The District Councils Network is calling for a one-year delay in the implementation of 75% business rates retention to avoid what it says is a “real risk of destabilising the system”.
In its response to the government’s consultation on the reforms, the DCN says member are “extremely concerned” that the government wants to fully reset the business rates retention system which has been in operation since 2013-14. This would mean councils losing any growth in business rates income that they had retained since then.
The DCN says doing this at the same time as introducing a new methodology for distributing central government funding to councils following the fair funding review could be too complex.
The response said: ”The complexity of the changes being made to the local government finance system introduces a real risk of destabilising the system if all the planned changes are introduced in the same year.
“We therefore call for a one-year delay in the introduction of all changes to business rates, to allow the changes from fair funding and the spending review to bed in successfully.”
Under the MInistry for Housing, Communities & Local Government’s proposals the business rates system would be fully reset in 2020-21, before moving to a phased or partial resets once the new system is up and running.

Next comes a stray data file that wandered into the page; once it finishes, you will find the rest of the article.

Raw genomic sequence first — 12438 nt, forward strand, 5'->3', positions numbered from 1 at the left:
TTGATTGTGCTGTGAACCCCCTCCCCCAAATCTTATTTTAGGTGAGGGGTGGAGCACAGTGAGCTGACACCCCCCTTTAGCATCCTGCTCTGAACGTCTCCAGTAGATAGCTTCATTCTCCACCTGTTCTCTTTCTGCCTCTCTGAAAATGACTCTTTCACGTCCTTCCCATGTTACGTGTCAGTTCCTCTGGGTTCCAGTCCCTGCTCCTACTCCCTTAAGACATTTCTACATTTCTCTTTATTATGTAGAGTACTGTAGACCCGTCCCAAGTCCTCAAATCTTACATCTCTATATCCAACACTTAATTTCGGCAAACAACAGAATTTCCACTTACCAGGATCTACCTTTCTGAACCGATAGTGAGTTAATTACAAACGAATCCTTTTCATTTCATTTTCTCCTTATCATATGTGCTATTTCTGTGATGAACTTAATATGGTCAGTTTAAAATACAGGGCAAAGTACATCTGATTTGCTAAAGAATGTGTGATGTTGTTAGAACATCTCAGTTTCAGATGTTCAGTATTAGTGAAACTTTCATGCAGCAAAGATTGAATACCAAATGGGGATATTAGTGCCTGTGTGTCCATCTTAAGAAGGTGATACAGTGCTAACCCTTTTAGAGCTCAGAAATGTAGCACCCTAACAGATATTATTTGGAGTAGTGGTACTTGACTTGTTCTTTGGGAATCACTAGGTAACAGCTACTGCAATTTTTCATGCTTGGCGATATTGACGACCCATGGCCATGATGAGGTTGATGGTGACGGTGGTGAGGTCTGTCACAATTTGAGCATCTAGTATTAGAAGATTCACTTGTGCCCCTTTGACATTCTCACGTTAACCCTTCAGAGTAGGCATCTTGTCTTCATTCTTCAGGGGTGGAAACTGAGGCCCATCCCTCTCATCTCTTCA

The DCN points to the ministry’s own comments that a full reset creates a ’cliff edge’ and a ”perverse incentive for authorities to control when growth comes ‘on stream’”. This is so they can maximise the amount of growth in business rates income they retain.
The response also suggests members were caught by surprise by the plans for a full reset, sayng that the ministry has not clearly spelt out this intention before.
The consultations on 75% business rates retention and fair funding closed today.
On fair funding, the DCN backs calls for inclusion of deprivation in the foundation formula and is also calling for greater account to be taken of fixed costs.
It is calling on the government to allow districts to put a 3% “prevention precept” on council tax which it says could raise up to £42m.
The response says: “In order to access this additional precept, we would expect districts to work with partners to set out a strategic ‘Prevention Plan’ showing how the additional council tax raised will be invested in services that manage demand and reduce costs elsewhere in the public sector, particularly in social care and health.”
The full responses will be published on the DCN’s website later today.